Ceramic Industry

ONLINE EXCLUSIVE: Managing Quality with Fusion

October 6, 2003
A new quality management model takes the best of Six Sigma, ISO 9001, TQM, Lean Enterprise, and other quality programs and processes and fuses them into a system that promises to reap results.

You know the phrase “been there, done that”? It may as well have been coined for companies caught up in the fickle merry-go-round of quality improvement processes. Perhaps yours is one of them. Each time a hot new initiative hits the streets, you’ve signed on to it—sometimes with enthusiasm and drive (if it’s good enough for Jack Welch and Thomas Galvin, it’s good enough for me!), other times with a furtive eye-roll (okay, let’s get this charade over with!).

You got your ISO 9001 designation. You have employed Benchmarking, Just-In-Time Management, Total Quality Management, Quality Circles, Reengineering or any of the 30-odd programmes du jour that have taken the business world by storm in as many years. You’re now grappling with Six Sigma or Lean Enterprise but somehow your heart just isn’t in it. After all, you’ve been down this road before, and each time you have been disappointed with the results.

Enter Fusion Management, a system that combines the best that these business improvement trends have to offer. Unlike most management systems—business process improvement strategies and performance excellence models that seem to appear and then disappear with fad-like frequency—Fusion Management offers a way to actually reap the results you are looking for: better product, leaner operations, and an environment where excellence can thrive.

According to quality experts Stanley A. Marash, Paul Berman and Michael Flynn, authors of Fusion Management: Harnessing the Power of Six Sigma, Lean, ISO9001:2000, Malcolm Baldrige, TQM and Other Quality Breakthroughs of the Past Century, each of the programs touted as the next great business solution has fallen short of its promises. Yet each has something valuable to offer. The trick is knowing what works and what doesn’t, and how to implement real improvements in your organization that will reap real results.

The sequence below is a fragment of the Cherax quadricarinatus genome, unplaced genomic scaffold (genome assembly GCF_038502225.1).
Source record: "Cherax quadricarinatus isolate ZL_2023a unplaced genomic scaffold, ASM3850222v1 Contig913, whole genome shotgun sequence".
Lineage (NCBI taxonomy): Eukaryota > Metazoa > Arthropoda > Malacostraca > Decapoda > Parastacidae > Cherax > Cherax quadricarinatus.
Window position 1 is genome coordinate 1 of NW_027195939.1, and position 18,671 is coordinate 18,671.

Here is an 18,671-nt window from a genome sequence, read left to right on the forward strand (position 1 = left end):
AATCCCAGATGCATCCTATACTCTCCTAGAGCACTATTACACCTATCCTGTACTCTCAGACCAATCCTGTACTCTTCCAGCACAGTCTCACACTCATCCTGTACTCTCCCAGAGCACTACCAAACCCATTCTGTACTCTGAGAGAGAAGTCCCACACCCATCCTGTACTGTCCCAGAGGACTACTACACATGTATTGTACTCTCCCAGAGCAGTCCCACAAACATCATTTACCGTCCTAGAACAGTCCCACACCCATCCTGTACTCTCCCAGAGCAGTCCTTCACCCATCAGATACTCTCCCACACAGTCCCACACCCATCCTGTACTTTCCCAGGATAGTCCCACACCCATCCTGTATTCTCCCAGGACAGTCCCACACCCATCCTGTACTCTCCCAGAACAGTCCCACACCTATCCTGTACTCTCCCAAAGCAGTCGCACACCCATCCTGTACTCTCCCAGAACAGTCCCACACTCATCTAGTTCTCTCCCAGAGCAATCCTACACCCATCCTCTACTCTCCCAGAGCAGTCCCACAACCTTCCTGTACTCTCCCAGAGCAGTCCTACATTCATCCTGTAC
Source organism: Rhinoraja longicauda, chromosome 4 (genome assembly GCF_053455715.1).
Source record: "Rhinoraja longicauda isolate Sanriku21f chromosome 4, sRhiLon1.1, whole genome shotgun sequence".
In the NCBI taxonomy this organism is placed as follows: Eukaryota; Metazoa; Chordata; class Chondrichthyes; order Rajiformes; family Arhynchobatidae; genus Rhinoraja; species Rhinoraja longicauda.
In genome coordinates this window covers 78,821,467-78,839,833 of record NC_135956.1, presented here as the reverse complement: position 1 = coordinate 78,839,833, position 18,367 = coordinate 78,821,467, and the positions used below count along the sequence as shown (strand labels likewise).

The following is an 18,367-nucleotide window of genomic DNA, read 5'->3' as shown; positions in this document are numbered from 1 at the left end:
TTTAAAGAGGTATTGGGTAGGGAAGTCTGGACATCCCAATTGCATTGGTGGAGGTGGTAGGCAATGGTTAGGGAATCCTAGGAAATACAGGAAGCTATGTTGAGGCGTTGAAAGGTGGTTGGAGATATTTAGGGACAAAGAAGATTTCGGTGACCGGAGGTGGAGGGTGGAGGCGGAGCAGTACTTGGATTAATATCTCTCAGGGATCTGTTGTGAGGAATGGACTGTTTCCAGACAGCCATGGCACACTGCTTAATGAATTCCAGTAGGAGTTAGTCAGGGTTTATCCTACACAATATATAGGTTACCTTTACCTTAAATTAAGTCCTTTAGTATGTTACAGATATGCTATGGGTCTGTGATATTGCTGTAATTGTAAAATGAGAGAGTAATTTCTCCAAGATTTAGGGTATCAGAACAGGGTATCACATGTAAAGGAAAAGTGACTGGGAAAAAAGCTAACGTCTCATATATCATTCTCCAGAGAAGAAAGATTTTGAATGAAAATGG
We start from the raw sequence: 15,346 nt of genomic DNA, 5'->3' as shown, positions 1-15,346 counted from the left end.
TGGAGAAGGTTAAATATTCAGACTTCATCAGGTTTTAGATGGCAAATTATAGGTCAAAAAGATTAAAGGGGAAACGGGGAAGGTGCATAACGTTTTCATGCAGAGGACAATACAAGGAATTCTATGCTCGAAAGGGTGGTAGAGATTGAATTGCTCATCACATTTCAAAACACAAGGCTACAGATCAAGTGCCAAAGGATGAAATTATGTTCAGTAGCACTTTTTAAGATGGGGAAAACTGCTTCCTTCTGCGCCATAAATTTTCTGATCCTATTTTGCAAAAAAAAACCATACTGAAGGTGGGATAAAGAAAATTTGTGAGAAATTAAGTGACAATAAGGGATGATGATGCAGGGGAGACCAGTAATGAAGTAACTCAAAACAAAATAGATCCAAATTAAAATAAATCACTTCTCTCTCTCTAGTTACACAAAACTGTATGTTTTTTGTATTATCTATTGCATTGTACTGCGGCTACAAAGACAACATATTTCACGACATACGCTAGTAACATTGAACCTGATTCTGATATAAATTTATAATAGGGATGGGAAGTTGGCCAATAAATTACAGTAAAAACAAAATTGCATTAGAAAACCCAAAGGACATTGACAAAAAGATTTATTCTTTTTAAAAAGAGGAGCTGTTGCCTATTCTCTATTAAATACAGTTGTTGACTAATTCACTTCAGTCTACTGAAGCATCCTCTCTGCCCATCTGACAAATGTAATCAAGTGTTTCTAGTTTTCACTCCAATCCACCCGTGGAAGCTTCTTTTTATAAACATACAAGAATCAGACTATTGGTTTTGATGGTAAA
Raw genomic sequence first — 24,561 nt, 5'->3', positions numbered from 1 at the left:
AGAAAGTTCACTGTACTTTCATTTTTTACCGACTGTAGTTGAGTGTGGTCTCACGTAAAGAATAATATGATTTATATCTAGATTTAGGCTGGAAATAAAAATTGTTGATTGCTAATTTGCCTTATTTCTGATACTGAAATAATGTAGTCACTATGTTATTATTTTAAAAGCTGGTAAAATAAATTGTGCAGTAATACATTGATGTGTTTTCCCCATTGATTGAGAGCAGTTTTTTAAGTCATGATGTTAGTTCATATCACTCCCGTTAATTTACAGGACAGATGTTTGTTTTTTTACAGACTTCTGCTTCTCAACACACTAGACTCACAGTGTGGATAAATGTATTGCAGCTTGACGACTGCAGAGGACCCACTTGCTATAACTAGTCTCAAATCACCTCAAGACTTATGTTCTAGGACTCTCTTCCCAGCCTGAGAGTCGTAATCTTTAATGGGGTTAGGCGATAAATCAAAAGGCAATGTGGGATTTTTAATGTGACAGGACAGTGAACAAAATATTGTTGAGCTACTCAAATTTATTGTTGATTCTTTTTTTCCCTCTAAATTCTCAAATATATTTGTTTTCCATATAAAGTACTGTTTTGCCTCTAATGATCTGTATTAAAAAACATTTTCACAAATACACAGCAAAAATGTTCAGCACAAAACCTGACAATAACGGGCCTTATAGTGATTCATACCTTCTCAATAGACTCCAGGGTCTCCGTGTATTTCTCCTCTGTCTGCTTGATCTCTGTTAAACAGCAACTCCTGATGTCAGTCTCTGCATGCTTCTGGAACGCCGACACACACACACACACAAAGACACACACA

“The problem is there is no ‘one size fits all’ quality management program that is going to work for everyone,” explains Marash. “What is needed is a new recipe that combines the best that the fad programs have to offer. Just as no two people have the same fingerprints, no two corporate fingerprints are the same. Fusion Management takes into account what works best for your organization.”

Fusion Management takes seemingly competing approaches to quality and customizes them to fit in with your stretch goals and corporate culture. The Fusion Management Model offers a phased, logical approach that ensures that your business, quality, performance and regulatory initiatives are merged. Following is an overview of how the system works.

Step One: Define the "As-Is" Condition

The phase one assessment defines the existing business processes, management systems and process controls. The resulting short-term plan outlines the steps necessary for deploying Fusion Management throughout the organization and includes measurable goals, objectives and responsibilities, as well as a target timeline. Executives are interviewed to address such questions as: What is the general understanding of the concepts of Fusion Management, Six Sigma, Lean, TQM, continual improvement, managerial breakthrough and performance excellence? What management systems and process improvement tools are currently in place? How effectively are they operating? With which quality/excellence initiatives has the enterprise been involved?

It is here that a short-term fusion plan is prepared, a macroflowchart and responsibility matrix are developed, and business processes are analyzed. An important aspect of Fusion Management is that results are measured and process improvements are built into the management system.

Step Two: Launch Leadership Councils

In this phase, the organization establishes the management structure that ensures successful implementation of Fusion Management. A leadership council, which includes the entire senior executive team, will be responsible for implementing Fusion Management. The council, in turn, designates executives to serve as project mentors or champions—key management personnel who oversee, mentor and support the project teams. These mentors and champions receive intensive training in Fusion Management methodology, project management, and team-building techniques.